A boil is a red, swollen, painful bump under the skin that is caused by an infection. Boils often start in an infected hair follicle. Bacteria form an abscess or pocket of pus. With time, the pus may come to a head and drain out through the skin. Boils can occur anywhere, but common sites include the face, neck, armpits, buttocks, groin, and thighs. There are several types of boils:
Causes of boils may include:
- Ingrown hair
- Splinter or foreign object lodged in the skin
- Blocked sweat gland or oil duct
A boil is a red, swollen, painful bump under the skin that is caused by an infection. Boils often start in an infected hair follicle. Bacteria form an abscess or pocket of pus. With time, the pus may come to a head and drain out through the skin. Boils can occur anywhere, but common sites include the face, neck, armpits, buttocks, groin, and thighs.
There are several types of boils:
- Furuncle or carbuncle—an abscess that is caused by bacteria, sometimes they occur as several boils in a group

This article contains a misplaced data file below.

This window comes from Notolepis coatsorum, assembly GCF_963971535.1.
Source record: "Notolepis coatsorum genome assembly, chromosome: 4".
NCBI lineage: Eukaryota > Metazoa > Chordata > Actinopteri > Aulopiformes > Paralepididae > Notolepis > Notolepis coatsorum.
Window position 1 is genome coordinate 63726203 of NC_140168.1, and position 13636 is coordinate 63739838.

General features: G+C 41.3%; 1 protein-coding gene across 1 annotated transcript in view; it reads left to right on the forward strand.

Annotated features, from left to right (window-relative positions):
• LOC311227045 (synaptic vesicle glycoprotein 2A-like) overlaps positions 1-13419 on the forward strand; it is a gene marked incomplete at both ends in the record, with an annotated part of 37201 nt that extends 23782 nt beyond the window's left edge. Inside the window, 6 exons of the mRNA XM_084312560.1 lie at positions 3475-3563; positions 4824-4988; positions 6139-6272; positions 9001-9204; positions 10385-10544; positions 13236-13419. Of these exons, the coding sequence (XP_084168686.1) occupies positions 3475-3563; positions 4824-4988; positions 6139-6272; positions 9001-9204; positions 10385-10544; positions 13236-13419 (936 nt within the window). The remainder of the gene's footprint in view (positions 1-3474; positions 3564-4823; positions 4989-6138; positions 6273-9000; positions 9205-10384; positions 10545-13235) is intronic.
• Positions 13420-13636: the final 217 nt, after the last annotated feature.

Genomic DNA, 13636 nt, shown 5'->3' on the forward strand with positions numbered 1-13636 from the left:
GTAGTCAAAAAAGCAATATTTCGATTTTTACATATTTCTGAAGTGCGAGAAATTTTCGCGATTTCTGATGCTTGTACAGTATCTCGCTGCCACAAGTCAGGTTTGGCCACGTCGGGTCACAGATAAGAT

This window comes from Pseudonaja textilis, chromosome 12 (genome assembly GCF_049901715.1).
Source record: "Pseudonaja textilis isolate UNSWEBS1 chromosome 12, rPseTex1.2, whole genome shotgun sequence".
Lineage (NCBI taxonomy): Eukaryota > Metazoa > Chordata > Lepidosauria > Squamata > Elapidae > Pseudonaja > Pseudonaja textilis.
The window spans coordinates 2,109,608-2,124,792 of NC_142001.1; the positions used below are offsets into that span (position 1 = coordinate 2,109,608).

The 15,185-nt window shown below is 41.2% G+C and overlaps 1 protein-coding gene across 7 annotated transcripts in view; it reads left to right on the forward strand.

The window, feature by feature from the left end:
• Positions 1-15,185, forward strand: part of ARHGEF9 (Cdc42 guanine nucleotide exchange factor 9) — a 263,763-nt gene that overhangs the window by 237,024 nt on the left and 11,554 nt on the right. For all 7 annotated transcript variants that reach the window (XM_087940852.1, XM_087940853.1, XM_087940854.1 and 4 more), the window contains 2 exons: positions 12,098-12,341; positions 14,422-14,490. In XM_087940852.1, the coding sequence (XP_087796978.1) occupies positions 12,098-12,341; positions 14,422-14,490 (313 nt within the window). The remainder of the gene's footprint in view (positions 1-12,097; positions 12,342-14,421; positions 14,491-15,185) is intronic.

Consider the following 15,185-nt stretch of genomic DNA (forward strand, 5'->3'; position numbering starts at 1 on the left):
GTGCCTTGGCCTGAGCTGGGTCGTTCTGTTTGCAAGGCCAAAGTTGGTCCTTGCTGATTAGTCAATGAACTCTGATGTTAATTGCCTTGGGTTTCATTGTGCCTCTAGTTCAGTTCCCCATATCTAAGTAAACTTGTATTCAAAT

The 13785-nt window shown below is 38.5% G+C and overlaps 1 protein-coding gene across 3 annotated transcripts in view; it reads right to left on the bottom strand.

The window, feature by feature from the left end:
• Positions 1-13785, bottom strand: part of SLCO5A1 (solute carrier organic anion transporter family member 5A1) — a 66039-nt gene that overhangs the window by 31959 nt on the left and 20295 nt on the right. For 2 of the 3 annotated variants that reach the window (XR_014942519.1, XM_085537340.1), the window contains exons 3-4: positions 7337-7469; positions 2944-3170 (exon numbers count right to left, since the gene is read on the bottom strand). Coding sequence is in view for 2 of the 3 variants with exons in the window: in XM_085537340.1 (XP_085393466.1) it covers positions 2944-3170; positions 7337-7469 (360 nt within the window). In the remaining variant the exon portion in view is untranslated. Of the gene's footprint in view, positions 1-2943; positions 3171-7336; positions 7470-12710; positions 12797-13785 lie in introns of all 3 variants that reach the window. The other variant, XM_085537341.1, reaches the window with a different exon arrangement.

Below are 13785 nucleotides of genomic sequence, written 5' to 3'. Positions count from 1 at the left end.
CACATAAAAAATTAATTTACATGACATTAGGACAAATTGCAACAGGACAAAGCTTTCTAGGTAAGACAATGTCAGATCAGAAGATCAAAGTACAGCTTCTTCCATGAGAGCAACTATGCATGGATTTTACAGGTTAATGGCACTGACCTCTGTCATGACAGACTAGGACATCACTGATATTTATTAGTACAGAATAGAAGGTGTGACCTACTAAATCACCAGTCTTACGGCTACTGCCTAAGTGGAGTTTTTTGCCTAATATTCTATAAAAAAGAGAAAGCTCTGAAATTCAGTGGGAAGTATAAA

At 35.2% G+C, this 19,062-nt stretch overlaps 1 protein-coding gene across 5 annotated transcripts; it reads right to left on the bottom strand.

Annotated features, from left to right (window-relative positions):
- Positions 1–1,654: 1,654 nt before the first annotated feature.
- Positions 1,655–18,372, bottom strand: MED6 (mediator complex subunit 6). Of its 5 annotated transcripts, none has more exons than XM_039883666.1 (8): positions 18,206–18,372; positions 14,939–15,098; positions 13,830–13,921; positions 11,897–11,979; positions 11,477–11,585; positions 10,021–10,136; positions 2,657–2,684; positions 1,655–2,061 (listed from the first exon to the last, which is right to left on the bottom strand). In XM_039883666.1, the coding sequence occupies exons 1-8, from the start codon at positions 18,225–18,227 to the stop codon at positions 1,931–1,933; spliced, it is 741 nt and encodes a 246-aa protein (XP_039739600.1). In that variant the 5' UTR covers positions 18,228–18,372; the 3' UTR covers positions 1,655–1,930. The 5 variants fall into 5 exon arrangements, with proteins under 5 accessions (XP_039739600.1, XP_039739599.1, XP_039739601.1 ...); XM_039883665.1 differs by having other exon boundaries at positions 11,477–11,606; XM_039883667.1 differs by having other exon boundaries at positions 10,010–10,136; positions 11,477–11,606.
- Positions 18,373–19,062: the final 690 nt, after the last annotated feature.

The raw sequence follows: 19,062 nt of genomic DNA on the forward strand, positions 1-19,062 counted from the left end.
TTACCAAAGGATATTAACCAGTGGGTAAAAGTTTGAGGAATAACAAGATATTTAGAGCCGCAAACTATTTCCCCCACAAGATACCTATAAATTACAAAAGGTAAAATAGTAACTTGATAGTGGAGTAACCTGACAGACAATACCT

- Pilonidal cyst—an abscess that occurs in the crease of the buttocks and almost always requires medical treatment
- Cystic acne—an abscess that occurs when oil ducts become clogged and infected, more common in the teenage years
- Hidradenitis suppurativa
—an uncommon disorder where multiple abscesses occur in the armpit and groin area
Pilonidal Cyst Copyright © Nucleus Medical Media, Inc.
The doctor will ask about your symptoms and medical history. A physical exam will be done. A bacterial culture of the boil may be taken.
Some boils do not need medical attention and may drain on their own. More serious symptoms from boils may require treatment. These include:
- The boil worsens, continues, or becomes large or severe
- You have a fever
- The skin around the boil turns red or red streaks appear
- The boil does not drain
- An additional boil or boils appear
- The boil limits your normal activities
- The boil is on your face, near your spine, or in the anal area
- You have diabetes
- You develop many boils over several months
To help prevent boils:
- Practice good hygiene. Wash boil-prone areas with soap and water or an antibacterial soap. Dry thoroughly.
- Clean and treat any minor skin wounds.
- Avoid clothing that is too tight.
- If you have eczema or diabetes, adhere to the treatment plan outlined by your doctor.
Factors that increase your risk of getting a boil include:
- Poor nutrition
- Poor hygiene
- Weakened immune system
- Exposure to harsh chemicals
- Sports or activities involving close personal contact
Boils may cause:
- Skin lump or bump that is red, swollen, and tender
- Lump that becomes larger, more painful, and softer over time
- A pocket of pus that may form on top of the boil
Your doctor can drain the boil if needed and treat the infection with antibiotics.
Home treatment may include: